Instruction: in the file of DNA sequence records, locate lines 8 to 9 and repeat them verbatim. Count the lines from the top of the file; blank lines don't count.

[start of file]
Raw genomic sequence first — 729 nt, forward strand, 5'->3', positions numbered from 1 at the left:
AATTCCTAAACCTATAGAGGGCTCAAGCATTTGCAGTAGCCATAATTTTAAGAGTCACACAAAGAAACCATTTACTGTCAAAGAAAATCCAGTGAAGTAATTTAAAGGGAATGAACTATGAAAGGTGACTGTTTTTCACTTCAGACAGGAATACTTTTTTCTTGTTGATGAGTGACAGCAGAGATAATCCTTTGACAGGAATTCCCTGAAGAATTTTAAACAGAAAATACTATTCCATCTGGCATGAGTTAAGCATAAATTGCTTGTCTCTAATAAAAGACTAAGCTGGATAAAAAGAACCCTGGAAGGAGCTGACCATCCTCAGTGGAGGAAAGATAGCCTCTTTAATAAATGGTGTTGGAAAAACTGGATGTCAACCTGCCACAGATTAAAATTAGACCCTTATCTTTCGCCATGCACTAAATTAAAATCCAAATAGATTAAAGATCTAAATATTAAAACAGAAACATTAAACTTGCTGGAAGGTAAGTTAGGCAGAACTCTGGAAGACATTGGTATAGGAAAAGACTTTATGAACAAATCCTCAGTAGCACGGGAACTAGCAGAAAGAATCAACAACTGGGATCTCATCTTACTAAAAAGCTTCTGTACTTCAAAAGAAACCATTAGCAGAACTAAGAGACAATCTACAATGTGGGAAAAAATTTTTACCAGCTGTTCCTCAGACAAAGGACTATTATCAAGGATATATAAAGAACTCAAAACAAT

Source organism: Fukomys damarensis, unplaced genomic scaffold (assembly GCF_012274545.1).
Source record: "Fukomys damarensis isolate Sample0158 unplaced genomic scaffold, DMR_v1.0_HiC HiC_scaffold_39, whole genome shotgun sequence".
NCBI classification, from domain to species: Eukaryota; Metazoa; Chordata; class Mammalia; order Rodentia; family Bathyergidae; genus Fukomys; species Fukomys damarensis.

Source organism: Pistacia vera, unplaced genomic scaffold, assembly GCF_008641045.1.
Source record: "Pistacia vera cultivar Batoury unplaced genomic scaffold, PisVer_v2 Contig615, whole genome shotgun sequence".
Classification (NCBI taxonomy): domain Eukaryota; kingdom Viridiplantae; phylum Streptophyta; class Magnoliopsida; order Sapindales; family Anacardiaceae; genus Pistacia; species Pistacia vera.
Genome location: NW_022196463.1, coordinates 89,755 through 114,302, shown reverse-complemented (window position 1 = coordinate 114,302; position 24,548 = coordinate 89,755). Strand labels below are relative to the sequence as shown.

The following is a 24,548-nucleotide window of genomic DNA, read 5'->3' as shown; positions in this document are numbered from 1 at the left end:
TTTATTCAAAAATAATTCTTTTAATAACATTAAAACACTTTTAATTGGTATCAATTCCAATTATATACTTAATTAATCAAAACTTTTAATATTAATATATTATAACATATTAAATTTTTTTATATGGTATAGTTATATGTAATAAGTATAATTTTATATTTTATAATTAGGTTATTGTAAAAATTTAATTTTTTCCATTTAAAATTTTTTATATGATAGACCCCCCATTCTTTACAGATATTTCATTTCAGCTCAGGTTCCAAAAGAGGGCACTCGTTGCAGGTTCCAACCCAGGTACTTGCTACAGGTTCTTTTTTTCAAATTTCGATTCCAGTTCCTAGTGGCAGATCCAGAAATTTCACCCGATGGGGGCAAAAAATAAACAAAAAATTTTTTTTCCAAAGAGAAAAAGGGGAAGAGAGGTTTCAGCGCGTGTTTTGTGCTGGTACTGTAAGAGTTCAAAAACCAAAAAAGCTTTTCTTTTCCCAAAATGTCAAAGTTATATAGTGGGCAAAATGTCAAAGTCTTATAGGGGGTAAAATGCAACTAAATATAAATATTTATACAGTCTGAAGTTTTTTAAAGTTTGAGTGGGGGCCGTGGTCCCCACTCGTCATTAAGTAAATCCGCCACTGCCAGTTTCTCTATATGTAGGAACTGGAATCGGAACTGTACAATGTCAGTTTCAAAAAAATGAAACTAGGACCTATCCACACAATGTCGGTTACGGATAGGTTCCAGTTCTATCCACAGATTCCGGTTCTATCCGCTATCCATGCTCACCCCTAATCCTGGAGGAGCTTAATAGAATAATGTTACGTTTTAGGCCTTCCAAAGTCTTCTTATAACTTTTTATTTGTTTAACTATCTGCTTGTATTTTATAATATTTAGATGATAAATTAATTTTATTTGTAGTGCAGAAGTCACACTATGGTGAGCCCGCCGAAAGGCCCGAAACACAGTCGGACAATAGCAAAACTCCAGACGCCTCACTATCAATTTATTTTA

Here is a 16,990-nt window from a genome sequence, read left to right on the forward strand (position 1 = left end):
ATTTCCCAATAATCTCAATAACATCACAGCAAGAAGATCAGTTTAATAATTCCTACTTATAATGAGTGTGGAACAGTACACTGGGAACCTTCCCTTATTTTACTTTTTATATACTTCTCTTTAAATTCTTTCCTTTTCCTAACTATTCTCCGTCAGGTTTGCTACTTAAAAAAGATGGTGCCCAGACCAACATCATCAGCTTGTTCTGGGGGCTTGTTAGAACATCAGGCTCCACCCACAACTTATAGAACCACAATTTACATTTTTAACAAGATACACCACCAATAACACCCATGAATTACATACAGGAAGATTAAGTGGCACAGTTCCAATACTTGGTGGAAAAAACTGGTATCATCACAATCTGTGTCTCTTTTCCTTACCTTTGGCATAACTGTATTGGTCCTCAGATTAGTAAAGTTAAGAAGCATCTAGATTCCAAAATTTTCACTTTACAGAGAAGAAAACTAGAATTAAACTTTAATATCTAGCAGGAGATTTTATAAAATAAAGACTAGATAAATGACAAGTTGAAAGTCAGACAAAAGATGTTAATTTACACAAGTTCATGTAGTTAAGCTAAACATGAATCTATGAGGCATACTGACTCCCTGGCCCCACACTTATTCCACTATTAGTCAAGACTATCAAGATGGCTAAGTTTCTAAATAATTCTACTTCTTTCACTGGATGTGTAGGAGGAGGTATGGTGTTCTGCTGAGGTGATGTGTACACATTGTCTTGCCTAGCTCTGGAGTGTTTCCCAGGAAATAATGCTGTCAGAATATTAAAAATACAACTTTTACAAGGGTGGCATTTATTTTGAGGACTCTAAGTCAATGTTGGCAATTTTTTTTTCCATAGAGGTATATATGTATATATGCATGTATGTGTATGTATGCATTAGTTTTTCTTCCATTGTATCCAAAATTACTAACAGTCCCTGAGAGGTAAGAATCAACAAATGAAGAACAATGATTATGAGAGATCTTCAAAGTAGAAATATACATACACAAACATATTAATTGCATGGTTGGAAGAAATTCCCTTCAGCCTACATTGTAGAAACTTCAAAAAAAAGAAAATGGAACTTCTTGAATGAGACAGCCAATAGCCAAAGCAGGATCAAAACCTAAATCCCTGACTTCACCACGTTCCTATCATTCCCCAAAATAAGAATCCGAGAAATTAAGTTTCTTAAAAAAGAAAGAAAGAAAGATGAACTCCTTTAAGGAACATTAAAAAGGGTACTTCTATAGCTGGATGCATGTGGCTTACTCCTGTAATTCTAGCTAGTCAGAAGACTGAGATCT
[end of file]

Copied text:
Classification (NCBI taxonomy): domain Eukaryota; kingdom Viridiplantae; phylum Streptophyta; class Magnoliopsida; order Sapindales; family Anacardiaceae; genus Pistacia; species Pistacia vera.
Genome location: NW_022196463.1, coordinates 89,755 through 114,302, shown reverse-complemented (window position 1 = coordinate 114,302; position 24,548 = coordinate 89,755). Strand labels below are relative to the sequence as shown.